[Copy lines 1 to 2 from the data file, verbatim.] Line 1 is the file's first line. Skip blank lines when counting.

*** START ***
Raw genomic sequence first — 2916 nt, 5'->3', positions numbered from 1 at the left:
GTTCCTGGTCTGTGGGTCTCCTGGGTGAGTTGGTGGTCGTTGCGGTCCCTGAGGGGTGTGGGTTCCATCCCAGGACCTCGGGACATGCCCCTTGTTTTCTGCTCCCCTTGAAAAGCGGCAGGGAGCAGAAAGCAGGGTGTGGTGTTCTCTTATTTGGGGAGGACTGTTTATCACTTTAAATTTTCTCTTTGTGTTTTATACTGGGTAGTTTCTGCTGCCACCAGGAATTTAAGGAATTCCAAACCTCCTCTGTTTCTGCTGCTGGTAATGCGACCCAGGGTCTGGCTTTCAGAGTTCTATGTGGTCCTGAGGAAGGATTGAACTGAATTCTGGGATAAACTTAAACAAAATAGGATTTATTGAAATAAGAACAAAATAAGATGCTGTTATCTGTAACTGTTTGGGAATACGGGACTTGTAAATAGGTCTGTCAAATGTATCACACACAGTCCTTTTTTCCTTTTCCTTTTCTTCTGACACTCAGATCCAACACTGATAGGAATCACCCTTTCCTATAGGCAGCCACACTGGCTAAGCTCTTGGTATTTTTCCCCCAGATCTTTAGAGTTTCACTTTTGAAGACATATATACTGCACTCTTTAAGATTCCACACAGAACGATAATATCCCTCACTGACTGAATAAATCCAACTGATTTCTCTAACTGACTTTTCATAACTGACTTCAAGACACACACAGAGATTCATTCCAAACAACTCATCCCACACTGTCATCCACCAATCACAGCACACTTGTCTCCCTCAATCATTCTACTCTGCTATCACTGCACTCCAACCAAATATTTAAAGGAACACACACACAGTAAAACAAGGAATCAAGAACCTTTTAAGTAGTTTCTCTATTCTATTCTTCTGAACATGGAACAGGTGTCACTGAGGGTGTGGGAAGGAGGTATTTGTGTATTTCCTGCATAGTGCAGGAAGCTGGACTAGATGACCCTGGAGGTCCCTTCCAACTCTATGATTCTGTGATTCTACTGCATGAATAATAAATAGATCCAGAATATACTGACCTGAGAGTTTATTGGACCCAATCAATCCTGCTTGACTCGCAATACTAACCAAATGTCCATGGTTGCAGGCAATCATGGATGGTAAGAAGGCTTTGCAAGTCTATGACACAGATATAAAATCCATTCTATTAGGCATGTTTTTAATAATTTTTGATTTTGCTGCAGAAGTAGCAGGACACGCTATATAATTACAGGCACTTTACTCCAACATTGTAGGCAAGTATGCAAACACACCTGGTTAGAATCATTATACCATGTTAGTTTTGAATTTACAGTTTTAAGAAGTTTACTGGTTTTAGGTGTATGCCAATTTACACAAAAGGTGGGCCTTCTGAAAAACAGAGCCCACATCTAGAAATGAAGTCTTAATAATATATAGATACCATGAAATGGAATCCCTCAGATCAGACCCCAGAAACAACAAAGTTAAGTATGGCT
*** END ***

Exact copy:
Raw genomic sequence first — 2916 nt, 5'->3', positions numbered from 1 at the left:
GTTCCTGGTCTGTGGGTCTCCTGGGTGAGTTGGTGGTCGTTGCGGTCCCTGAGGGGTGTGGGTTCCATCCCAGGACCTCGGGACATGCCCCTTGTTTTCTGCTCCCCTTGAAAAGCGGCAGGGAGCAGAAAGCAGGGTGTGGTGTTCTCTTATTTGGGGAGGACTGTTTATCACTTTAAATTTTCTCTTTGTGTTTTATACTGGGTAGTTTCTGCTGCCACCAGGAATTTAAGGAATTCCAAACCTCCTCTGTTTCTGCTGCTGGTAATGCGACCCAGGGTCTGGCTTTCAGAGTTCTATGTGGTCCTGAGGAAGGATTGAACTGAATTCTGGGATAAACTTAAACAAAATAGGATTTATTGAAATAAGAACAAAATAAGATGCTGTTATCTGTAACTGTTTGGGAATACGGGACTTGTAAATAGGTCTGTCAAATGTATCACACACAGTCCTTTTTTCCTTTTCCTTTTCTTCTGACACTCAGATCCAACACTGATAGGAATCACCCTTTCCTATAGGCAGCCACACTGGCTAAGCTCTTGGTATTTTTCCCCCAGATCTTTAGAGTTTCACTTTTGAAGACATATATACTGCACTCTTTAAGATTCCACACAGAACGATAATATCCCTCACTGACTGAATAAATCCAACTGATTTCTCTAACTGACTTTTCATAACTGACTTCAAGACACACACAGAGATTCATTCCAAACAACTCATCCCACACTGTCATCCACCAATCACAGCACACTTGTCTCCCTCAATCATTCTACTCTGCTATCACTGCACTCCAACCAAATATTTAAAGGAACACACACACAGTAAAACAAGGAATCAAGAACCTTTTAAGTAGTTTCTCTATTCTATTCTTCTGAACATGGAACAGGTGTCACTGAGGGTGTGGGAAGGAGGTATTTGTGTATTTCCTGCATAGTGCAGGAAGCTGGACTAGATGACCCTGGAGGTCCCTTCCAACTCTATGATTCTGTGATTCTACTGCATGAATAATAAATAGATCCAGAATATACTGACCTGAGAGTTTATTGGACCCAATCAATCCTGCTTGACTCGCAATACTAACCAAATGTCCATGGTTGCAGGCAATCATGGATGGTAAGAAGGCTTTGCAAGTCTATGACACAGATATAAAATCCATTCTATTAGGCATGTTTTTAATAATTTTTGATTTTGCTGCAGAAGTAGCAGGACACGCTATATAATTACAGGCACTTTACTCCAACATTGTAGGCAAGTATGCAAACACACCTGGTTAGAATCATTATACCATGTTAGTTTTGAATTTACAGTTTTAAGAAGTTTACTGGTTTTAGGTGTATGCCAATTTACACAAAAGGTGGGCCTTCTGAAAAACAGAGCCCACATCTAGAAATGAAGTCTTAATAATATATAGATACCATGAAATGGAATCCCTCAGATCAGACCCCAGAAACAACAAAGTTAAGTATGGCT